International Social Security Association (ISSA)
Dick J. Meertens
International Commission on Occupational Health (ICOH)
International Association of Labour Inspection (IALI)
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24. Work and Workers
Chapter Editors: Jeanne Mager Stellman and Leon J. Warshaw
Table of Contents
Health, Safety and Equity in the Workplace
Precarious Employment and Child Labour
Leon J. Warshaw
Transformations in Markets and Labour
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25. Worker's Compensation Systems
Chapter Editor: Terence G. Ison
Table of Contents
Terence G. Ison
Organization, Administration and Adjudication
Eligibility for Benefits
Multiple Causes of Disability
Subsequent Consequential Disabilities
Objections to Claims
Rehabilitation and Care
Obligations to Continue the Employment
Health and Safety
Claims against Third Parties
Social Insurance and Social Security
26. Topics in Workers' Compensation Systems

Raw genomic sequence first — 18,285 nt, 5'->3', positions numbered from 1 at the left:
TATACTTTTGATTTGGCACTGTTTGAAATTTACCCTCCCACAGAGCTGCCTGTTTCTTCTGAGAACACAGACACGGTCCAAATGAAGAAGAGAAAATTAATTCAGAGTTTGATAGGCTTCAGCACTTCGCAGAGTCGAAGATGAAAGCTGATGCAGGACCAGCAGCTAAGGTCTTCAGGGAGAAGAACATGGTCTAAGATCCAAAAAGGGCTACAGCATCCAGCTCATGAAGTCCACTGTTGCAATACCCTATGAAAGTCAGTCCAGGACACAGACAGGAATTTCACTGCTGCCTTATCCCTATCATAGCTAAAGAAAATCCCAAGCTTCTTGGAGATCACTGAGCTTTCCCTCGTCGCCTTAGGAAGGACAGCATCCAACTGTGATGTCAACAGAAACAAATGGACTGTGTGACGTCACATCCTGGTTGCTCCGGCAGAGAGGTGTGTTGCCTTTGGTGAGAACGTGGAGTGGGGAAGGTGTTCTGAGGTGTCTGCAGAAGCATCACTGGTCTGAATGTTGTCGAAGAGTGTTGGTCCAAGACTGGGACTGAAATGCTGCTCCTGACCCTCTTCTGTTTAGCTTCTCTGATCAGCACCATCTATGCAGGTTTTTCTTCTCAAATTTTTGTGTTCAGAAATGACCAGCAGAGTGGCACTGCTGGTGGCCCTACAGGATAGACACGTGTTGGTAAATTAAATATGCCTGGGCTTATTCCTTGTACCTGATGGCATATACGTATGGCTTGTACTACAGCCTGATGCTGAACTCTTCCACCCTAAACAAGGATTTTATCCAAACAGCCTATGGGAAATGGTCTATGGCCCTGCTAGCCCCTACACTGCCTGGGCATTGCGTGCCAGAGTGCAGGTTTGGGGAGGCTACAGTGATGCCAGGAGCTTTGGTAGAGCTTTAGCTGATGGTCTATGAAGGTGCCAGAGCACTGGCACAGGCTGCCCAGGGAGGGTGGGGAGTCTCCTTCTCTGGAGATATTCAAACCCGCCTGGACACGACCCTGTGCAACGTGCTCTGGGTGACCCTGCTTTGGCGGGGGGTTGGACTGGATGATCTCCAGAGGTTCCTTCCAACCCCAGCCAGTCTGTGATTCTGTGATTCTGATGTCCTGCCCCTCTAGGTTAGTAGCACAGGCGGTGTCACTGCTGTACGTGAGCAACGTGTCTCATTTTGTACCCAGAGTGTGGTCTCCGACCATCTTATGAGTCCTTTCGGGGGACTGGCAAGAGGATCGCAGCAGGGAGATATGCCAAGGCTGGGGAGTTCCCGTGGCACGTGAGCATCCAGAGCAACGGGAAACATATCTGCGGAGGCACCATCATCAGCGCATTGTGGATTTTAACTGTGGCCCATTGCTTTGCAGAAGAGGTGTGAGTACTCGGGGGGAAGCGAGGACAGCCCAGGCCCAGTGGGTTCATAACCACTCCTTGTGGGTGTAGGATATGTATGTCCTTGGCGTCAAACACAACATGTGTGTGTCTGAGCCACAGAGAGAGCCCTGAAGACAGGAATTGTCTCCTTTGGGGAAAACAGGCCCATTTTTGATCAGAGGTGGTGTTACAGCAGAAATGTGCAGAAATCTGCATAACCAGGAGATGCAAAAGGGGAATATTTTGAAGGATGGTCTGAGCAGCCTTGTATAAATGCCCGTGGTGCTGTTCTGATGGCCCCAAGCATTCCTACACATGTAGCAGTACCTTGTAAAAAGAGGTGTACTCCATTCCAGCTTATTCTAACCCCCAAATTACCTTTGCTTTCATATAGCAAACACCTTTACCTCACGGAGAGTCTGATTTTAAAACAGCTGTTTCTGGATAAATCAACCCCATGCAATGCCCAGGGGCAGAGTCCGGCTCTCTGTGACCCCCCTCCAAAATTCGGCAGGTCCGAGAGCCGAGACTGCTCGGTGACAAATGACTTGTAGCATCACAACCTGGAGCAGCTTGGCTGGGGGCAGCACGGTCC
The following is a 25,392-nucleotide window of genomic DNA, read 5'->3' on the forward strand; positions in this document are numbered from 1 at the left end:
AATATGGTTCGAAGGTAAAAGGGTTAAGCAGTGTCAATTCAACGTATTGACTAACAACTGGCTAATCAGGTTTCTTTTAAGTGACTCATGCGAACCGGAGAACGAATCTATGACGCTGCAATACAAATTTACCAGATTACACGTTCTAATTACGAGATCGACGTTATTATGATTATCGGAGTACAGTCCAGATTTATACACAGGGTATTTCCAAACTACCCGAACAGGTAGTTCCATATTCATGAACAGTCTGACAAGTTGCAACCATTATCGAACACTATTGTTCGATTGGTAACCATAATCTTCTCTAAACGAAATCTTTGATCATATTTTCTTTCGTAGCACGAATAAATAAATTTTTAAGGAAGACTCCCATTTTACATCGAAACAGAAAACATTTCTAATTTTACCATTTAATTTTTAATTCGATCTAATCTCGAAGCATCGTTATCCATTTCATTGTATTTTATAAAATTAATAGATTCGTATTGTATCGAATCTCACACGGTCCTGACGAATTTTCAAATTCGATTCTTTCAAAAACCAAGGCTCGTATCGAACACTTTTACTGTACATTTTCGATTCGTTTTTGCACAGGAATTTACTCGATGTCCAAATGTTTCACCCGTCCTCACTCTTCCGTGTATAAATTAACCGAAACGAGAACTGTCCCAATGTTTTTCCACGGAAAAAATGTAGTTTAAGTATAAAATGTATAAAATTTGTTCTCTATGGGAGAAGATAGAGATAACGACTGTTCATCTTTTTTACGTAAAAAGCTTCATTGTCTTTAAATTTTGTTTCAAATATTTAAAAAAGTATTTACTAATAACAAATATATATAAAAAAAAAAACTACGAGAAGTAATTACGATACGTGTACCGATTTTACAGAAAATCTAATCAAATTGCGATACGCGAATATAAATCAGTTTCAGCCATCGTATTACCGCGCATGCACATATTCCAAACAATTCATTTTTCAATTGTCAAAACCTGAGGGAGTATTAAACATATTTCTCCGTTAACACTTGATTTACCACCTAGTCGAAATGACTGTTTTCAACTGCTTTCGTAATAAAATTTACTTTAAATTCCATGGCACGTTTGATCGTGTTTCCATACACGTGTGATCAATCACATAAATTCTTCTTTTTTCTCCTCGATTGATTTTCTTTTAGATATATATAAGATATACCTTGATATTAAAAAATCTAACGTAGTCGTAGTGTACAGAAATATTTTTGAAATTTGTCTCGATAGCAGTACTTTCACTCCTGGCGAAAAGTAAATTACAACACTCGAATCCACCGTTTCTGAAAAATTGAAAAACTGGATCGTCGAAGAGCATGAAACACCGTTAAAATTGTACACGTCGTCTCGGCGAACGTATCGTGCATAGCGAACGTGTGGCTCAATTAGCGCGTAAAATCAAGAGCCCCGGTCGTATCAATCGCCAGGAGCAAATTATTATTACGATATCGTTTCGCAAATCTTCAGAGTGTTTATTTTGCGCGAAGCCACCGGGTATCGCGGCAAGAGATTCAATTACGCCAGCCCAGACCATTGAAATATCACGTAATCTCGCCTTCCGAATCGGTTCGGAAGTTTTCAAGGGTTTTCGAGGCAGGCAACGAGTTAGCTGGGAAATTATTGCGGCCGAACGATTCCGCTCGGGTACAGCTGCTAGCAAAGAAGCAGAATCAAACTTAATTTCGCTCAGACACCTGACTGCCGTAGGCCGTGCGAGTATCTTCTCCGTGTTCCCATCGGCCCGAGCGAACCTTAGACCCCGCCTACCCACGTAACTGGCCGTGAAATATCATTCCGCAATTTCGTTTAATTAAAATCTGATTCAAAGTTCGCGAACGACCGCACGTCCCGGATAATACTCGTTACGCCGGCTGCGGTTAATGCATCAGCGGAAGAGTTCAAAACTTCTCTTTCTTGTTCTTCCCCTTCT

Chapter Editors: Paule Rey and Michel Lesage
Table of Contents
Prevention, Rehabilitation and Compensation in the German Accident Insurance System
Dieter Greiner and Andreas Kranig
Workers’ Accident Compensation in Japan
Kazutaka Kogi and Haruko Suzuki
Country Case Study: Sweden
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Cooperation between workers, employers and government in the elaboration and implementation of occupational health and safety measures at the national or regional level is common in a significant number of countries. It is not unusual for interest groups and technical experts also to be involved in this process. Such cooperation is highly developed and has been institutionalized in a number of countries by the establishment of consultative and collaborative organizations. These organizations have normally been widely accepted by all labour market participants as there appears to be a general consensus that health and safety at work is a subject of common concern where dialogue between the social partners, the government and other interested parties is extremely important.
The institutions which have been established to facilitate this cooperation vary significantly in form. One approach is to establish consultative organizations either on an ad hoc or a permanent basis to give advice to the government on questions of occupational safety and health policy. The government is normally not obligated to follow the recommendations offered, but in practice they are difficult to ignore and are frequently taken into consideration in the elaboration of government policy.